New Hampshire’s annual State of the State poll conducted and produced by Dartmouth College is filled with all sorts of interesting data points. Chief among them, however, is how unpopular President Obama has become in the Granite State over the past 12 months.
A few stats from the survey:
Personal Favorability: Usually the president’s strong suit, since last year his favorability rating has dropped 13.2 percentage points to just 27.8 percent. Meanwhile, his unfavorable rating has increased markedly from 39.1 percent to 49.4 percent.
Job Approval: President Obama’s job approval rating (35.8 percent) has plummeted nine percentage points since 2013. Similarly, his disapproval rating is on the rise as well -- sitting at 54.3 percent (a 12.2 percent net increase since 2013).
Some food for thought via the pollsters: “President Obama’s favorability and job approval declined among Democrats, Republicans, and independents.”
Health Care: Support for the president's health care law (34/57) is deeply underwater in New Hampshire. And by a double-digit margin, more independents now disapprove of the law than say they approve of it. The pollsters write, “Only five percent of Republicans approve, with 91 percent disapproving. More Democrats approve of Obamacare (66 percent) than disapprove (22 percent). Fewer independents approve of Obamacare (36 percent) than disapprove (54 percent).”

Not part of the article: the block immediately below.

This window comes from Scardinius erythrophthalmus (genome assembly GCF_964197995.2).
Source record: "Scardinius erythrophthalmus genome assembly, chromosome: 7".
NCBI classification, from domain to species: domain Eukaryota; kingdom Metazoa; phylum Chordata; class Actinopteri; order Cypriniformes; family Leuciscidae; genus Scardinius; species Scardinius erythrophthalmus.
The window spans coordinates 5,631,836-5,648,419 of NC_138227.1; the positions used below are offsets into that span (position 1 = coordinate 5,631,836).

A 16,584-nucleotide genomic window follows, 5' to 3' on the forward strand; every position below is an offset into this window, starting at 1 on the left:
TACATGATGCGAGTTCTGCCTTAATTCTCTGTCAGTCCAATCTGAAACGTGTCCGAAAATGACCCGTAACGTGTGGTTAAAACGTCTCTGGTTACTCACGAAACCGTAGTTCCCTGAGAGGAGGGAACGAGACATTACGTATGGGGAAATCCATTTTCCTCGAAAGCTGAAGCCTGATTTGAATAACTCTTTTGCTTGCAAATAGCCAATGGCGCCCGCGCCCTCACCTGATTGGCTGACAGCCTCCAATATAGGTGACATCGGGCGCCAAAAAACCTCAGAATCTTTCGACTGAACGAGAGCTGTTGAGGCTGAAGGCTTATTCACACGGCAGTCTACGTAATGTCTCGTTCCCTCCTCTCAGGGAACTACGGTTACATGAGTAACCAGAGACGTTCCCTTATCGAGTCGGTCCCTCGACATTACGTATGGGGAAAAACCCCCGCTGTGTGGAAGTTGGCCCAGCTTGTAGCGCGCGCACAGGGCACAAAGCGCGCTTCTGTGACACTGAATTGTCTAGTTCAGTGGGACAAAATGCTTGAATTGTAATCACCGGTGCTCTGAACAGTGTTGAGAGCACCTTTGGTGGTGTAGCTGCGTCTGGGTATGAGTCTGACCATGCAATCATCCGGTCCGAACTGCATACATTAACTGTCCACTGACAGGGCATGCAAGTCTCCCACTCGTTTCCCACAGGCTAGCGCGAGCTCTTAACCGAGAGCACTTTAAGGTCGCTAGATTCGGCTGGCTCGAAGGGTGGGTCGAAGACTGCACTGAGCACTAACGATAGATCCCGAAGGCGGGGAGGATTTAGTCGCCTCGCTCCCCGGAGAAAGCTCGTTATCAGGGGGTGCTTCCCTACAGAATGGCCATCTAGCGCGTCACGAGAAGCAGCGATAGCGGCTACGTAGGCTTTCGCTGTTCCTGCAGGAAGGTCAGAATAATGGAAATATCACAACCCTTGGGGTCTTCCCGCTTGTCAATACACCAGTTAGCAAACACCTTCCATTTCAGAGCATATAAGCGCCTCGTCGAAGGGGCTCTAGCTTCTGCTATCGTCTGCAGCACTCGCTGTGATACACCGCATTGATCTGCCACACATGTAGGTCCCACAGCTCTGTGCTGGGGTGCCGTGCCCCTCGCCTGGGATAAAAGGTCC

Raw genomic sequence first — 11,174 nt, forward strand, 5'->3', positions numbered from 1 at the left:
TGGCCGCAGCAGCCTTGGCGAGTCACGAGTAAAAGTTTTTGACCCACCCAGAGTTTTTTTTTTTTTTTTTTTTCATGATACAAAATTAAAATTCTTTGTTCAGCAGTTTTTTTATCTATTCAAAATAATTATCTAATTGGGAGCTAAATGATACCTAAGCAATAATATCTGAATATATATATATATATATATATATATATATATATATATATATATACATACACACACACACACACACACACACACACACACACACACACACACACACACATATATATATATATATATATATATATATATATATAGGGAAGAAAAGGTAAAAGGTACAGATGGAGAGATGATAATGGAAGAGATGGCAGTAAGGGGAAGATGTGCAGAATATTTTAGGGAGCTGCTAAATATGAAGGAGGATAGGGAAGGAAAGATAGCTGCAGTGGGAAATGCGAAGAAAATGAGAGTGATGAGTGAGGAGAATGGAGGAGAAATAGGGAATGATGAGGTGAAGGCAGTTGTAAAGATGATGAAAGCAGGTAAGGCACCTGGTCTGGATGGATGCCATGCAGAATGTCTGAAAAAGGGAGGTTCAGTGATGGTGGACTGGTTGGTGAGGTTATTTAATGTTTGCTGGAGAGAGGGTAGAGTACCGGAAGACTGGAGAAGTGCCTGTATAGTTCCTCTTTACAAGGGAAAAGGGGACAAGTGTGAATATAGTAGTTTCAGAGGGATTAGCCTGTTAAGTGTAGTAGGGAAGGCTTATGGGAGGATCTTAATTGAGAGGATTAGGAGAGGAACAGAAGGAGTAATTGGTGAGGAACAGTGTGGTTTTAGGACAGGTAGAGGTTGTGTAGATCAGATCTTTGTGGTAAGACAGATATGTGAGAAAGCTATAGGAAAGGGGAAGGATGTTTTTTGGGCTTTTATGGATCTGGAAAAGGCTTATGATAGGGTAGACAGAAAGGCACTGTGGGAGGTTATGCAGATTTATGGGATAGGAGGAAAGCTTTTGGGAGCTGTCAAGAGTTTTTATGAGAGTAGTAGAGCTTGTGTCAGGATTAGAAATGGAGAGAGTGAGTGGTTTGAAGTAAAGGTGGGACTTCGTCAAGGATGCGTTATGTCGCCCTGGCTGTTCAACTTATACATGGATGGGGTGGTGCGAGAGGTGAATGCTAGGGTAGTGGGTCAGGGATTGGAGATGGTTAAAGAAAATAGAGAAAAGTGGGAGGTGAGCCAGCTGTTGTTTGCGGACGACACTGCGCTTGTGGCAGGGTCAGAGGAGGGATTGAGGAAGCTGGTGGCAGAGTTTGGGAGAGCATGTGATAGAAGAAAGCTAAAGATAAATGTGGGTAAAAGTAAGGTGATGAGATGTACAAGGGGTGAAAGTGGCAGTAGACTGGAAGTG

Of course, the president will never face voters again. But as we’ve written time and again, an incumbent president’s low approval ratings can seriously drag down his party’s congressional and senate candidates during midterm elections. For instance, the US Senate race in New Hampshire is already becoming something of a nail biter. Yes, Sen. Jeanne Shaheen (D-NH) leads overall (and among independents, too) but her edge over Scott Brown is razor-thin at best; the survey falls within the sample’s margin of error:
If the president’s numbers don't improve or get worse, expect this race to grow ever tighter, in part because so many registered voters are undecided.